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Faster Fat Loss: Cardio Before Weights or Weights Before Cardio?

Find out the latest news on which works best for fat loss: is it cardio before weights, or weights before cardio?

By
Ben Greenfield
4-minute read
Episode #261

Now, let’s look at the latest study: The effect of concurrent training order on hormonal responses and body composition in obese men. In this study, thirty obese young male students were randomly divided into three groups: weights before cardio, cardio before weights, and a control group who didn’t exercise. Training was conducted three times a week for eight weeks, and consisted of running at 70–75% of maximal heart rate for ten minutes, which gradually increased over the course of the study to 80% for 21.5 minutes. The weight training consisted of three sets of eight repetitions at 80% of one repetition maximum using five different exercises: leg extensions, lying leg curl, triceps pushdown, bench press, and lateral pull down. Five minutes recovery duration was set between weights and cardio. The researchers measured serum leptin (a marker of appetite and fat burning regulation), testosterone, cortisol, and body fat.

The results showed that there were no significant differences for testosterone. Cortisol significantly increased with training (no surprises there). There were significant decreases in leptin and testosterone:cortisol ratio after eight weeks training intervention in both experimental groups, both signs of an enhanced fitness response. Both training groups also had a significant decrease in body fat, however, the “weights before cardio” group came off slightly better in every single tested study outcome, including the fat loss.

What the research tells us so far is that, for women seeking fat loss and just getting started in an exercise program, weights before cardio or cardio before weights doesn't really matter. And in men, it matters slightly in the favor of weights before cardio.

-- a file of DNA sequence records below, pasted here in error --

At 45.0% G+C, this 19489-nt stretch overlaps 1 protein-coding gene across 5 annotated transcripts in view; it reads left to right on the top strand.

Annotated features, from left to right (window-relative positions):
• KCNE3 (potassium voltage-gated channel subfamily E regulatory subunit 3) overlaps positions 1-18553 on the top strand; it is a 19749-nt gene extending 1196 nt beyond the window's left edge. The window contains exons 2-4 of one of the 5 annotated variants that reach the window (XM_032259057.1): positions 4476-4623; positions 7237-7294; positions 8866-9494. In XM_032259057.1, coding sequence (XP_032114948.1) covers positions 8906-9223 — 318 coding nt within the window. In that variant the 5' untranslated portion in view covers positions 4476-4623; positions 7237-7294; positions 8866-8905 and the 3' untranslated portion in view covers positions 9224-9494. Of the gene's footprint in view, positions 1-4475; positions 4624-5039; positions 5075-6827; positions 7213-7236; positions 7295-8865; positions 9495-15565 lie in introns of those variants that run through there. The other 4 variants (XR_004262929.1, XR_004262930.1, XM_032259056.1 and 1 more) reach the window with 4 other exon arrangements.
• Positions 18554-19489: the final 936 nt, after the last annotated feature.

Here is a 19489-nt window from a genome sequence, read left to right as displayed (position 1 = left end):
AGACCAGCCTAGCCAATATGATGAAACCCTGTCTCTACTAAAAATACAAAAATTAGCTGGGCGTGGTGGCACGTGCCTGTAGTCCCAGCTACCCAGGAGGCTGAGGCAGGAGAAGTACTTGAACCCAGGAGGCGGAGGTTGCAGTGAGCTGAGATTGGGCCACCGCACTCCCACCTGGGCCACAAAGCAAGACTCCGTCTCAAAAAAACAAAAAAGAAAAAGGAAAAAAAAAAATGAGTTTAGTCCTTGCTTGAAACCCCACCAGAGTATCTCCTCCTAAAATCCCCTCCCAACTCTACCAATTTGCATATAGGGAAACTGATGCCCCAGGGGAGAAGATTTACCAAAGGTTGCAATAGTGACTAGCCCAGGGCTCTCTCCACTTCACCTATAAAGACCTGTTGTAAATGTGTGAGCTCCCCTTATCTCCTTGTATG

Which Workout Burns the Most Fat?

Weight training requires a great amount of attention paid to proper biomechanics and form...

So how about if you’re an experienced exerciser, and not an “inactive college female subject” or “young obese male student”? In that case, I’d still recommend weight training first. Why?

First, weight training requires a great amount of attention paid to proper biomechanics and form—so if you lift improperly because you’re all tuckered out from that treadmill jaunt prior to your weight training, you’ll have an increased risk of injury.

Second, weight training can actually count as cardio! I discussed this in Does Weight Training Count As Cardio?, in which you found out that if the weight training is of adequate intensity, and is performed in a controlled way that places stress on the muscles (e.g., your heart rate goes up and your muscles are burning), then you get a very similar cardiovascular response and cardiovascular benefit to cardio training.

Finally, if you have time to spare, you can also do cardio. As I describe in Fat Loss: Cardio vs. Weights?, a combination of cardio and weights is ideal for fat loss because you receive the calorie burning benefits of cardio combined with the metabolic and lean muscle-boosting benefits of weight training.

Of course, one important consideration here is the option of mixing strength and cardio together throughout the entire workout, which is what I personally do for most of my workouts. If you can still maintain good form during your weight training exercises, this option involves doing brief bursts of cardio in between each weight training set, making for a very effective time-saving and metabolism-boosting strategy. This is ultimately an extremely effective and prove fat loss method, and I talk about this approach in What Is the Best Workout for Fat Loss?

If you have more questions or comments about cardio before weights or weights before cardio, then head over to Facebook.com/GetFitGuy and join the conversation there.

Image courtesy of Shutterstock.

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All content here is for informational purposes only. This content does not replace the professional judgment of your own health provider. Please consult a licensed health professional for all individual questions and issues.

About the Author

Ben Greenfield

Ben Greenfield received bachelor’s and master’s degrees from University of Idaho in sports science and exercise physiology; personal training and strength and conditioning certifications from the National Strength and Conditioning Association (NSCA); a sports nutrition certification from the International Society of Sports Nutrition (ISSN), an advanced bicycle fitting certification from Serotta. He has over 11 years’ experience in coaching professional, collegiate, and recreational athletes from all sports, and as helped hundreds of clients achieve weight loss and fitness success.